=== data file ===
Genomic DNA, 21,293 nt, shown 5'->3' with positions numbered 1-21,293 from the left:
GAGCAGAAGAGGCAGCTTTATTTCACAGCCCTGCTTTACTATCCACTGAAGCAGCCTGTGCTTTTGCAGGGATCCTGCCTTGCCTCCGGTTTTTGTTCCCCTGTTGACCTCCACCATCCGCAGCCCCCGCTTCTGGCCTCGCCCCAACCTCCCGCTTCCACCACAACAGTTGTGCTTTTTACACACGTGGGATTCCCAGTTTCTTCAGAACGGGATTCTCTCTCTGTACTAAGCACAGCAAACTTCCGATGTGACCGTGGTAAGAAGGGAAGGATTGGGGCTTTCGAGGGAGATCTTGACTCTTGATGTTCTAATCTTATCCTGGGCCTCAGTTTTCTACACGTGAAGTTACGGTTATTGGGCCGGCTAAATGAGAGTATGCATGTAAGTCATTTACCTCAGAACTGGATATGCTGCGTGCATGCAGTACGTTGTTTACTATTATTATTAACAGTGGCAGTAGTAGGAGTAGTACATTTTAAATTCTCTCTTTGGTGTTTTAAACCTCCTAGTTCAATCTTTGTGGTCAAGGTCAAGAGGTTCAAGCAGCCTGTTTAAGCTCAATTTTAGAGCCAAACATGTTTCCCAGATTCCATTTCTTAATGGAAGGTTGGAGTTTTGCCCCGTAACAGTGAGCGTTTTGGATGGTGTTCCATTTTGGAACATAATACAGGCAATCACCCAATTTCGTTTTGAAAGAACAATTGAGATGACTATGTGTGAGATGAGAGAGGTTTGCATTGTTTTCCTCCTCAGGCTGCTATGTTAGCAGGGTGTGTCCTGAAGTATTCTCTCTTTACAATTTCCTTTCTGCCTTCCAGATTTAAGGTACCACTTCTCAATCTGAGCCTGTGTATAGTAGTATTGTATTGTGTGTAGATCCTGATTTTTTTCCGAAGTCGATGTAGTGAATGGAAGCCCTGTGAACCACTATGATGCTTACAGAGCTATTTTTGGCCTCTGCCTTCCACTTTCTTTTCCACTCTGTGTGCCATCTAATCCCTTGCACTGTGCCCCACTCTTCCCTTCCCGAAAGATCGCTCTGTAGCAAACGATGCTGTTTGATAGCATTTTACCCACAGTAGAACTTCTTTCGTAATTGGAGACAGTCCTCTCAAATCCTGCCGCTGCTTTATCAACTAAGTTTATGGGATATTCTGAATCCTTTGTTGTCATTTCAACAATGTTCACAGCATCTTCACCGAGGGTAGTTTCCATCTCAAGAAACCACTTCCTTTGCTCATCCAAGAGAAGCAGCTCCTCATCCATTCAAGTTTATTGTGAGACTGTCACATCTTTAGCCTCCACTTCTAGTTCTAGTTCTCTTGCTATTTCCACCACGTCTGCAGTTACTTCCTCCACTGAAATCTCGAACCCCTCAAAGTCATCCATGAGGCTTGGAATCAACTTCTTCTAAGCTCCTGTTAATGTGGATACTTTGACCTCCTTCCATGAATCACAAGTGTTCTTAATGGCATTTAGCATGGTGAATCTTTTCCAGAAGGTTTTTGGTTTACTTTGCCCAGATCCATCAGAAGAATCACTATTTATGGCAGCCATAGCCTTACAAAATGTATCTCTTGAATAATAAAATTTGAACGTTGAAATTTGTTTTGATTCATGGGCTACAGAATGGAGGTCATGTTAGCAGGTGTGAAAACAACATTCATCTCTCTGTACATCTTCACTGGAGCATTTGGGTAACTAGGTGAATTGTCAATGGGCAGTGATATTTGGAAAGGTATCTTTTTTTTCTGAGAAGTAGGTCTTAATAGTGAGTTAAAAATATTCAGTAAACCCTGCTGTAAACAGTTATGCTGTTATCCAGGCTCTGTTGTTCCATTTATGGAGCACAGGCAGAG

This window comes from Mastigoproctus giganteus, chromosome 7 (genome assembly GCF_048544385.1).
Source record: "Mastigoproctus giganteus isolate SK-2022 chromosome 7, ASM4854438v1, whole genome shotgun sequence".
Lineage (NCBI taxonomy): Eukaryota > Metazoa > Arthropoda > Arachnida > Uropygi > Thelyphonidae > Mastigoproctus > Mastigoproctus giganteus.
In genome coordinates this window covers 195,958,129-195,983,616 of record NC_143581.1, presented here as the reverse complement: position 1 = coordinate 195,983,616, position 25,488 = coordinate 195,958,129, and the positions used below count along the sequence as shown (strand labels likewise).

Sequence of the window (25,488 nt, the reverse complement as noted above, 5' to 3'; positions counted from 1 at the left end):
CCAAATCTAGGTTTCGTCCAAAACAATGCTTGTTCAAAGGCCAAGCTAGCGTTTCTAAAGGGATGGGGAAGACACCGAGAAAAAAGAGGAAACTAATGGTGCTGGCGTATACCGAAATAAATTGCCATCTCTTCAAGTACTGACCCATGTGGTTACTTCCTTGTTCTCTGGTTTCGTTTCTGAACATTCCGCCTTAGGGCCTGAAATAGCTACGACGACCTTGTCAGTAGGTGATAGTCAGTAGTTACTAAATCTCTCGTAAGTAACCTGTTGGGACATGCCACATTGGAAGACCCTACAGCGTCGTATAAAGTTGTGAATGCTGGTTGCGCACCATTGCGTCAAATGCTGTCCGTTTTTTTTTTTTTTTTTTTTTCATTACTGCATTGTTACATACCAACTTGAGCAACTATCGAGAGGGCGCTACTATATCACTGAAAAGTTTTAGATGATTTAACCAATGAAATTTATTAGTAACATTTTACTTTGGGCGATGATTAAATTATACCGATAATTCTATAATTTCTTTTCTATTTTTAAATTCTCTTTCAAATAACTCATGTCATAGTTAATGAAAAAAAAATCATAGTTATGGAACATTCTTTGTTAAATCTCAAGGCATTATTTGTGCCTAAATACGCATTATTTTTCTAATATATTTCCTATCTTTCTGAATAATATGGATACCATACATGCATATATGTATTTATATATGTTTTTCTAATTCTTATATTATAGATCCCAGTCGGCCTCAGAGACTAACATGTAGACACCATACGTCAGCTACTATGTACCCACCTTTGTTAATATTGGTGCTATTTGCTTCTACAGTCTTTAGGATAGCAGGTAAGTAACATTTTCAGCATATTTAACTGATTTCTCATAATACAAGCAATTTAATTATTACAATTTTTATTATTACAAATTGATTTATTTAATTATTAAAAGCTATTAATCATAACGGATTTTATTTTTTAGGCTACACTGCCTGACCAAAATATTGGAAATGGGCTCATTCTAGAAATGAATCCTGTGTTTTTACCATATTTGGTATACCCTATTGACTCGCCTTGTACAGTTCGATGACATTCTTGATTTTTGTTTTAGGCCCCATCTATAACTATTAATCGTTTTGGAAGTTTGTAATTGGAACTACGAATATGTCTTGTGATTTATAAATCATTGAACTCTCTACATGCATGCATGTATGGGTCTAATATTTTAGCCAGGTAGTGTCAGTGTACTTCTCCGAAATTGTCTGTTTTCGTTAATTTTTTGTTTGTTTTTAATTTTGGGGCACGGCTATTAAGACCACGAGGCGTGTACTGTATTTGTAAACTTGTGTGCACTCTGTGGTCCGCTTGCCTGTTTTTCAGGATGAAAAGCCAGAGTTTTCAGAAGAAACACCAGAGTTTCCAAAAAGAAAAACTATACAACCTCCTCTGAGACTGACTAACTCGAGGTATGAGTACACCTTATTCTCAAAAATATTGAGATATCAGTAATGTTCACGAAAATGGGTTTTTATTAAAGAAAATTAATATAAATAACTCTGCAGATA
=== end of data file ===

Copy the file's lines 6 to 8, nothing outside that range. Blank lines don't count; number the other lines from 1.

In genome coordinates this window covers 195,958,129-195,983,616 of record NC_143581.1, presented here as the reverse complement: position 1 = coordinate 195,983,616, position 25,488 = coordinate 195,958,129, and the positions used below count along the sequence as shown (strand labels likewise).

Sequence of the window (25,488 nt, the reverse complement as noted above, 5' to 3'; positions counted from 1 at the left end):
CCAAATCTAGGTTTCGTCCAAAACAATGCTTGTTCAAAGGCCAAGCTAGCGTTTCTAAAGGGATGGGGAAGACACCGAGAAAAAAGAGGAAACTAATGGTGCTGGCGTATACCGAAATAAATTGCCATCTCTTCAAGTACTGACCCATGTGGTTACTTCCTTGTTCTCTGGTTTCGTTTCTGAACATTCCGCCTTAGGGCCTGAAATAGCTACGACGACCTTGTCAGTAGGTGATAGTCAGTAGTTACTAAATCTCTCGTAAGTAACCTGTTGGGACATGCCACATTGGAAGACCCTACAGCGTCGTATAAAGTTGTGAATGCTGGTTGCGCACCATTGCGTCAAATGCTGTCCGTTTTTTTTTTTTTTTTTTTTTCATTACTGCATTGTTACATACCAACTTGAGCAACTATCGAGAGGGCGCTACTATATCACTGAAAAGTTTTAGATGATTTAACCAATGAAATTTATTAGTAACATTTTACTTTGGGCGATGATTAAATTATACCGATAATTCTATAATTTCTTTTCTATTTTTAAATTCTCTTTCAAATAACTCATGTCATAGTTAATGAAAAAAAAATCATAGTTATGGAACATTCTTTGTTAAATCTCAAGGCATTATTTGTGCCTAAATACGCATTATTTTTCTAATATATTTCCTATCTTTCTGAATAATATGGATACCATACATGCATATATGTATTTATATATGTTTTTCTAATTCTTATATTATAGATCCCAGTCGGCCTCAGAGACTAACATGTAGACACCATACGTCAGCTACTATGTACCCACCTTTGTTAATATTGGTGCTATTTGCTTCTACAGTCTTTAGGATAGCAGGTAAGTAACATTTTCAGCATATTTAACTGATTTCTCATAATACAAGCAATTTAATTATTACAATTTTTATTATTACAAATTGATTTATTTAATTATTAAAAGCTATTAATCATAACGGATTTTATTTTTTAGGCTACACTGCCTGACCAAAATATTGGAAATGGGCTCATTCTAGAAATGAATCCTGTGTTTTTACCATATTTGGTATACCCTATTGACTCGCCTTGTACAGTTCGATGACATTCTTGATTTTTGTTTTAGGCCCCATCTATAACTATTAATCGTTTTGGAAGTTTGTAATTGGAACTACGAATATGTCTTGTGATTTATAAATCATTGAACTCTCTACATGCATGCATGTATGGGTCTAATATTTTAGCCAGGTAGTGTCAGTGTACTTCTCCGAAATTGTCTGTTTTCGTTAATTTTTTGTTTGTTTTTAATTTTGGGGCACGGCTATTAAGACCACGAGGCGTGTACTGTATTTGTAAACTTGTGTGCACTCTGTGGTCCGCTTGCCTGTTTTTCAGGATGAAAAGCCAGAGTTTTCAGAAGAAACACCAGAGTTTCCAAAAAGAAAAACTATACAACCTCCTCTGAGACTGACTAACTCGAGGTATGAGTACACCTTATTCTCAAAAATATTGAGATATCAGTAATGTTCACGAAAATGGGTTTTTATTAAAGAAAATTAATATAAATAACTCTGCAGATA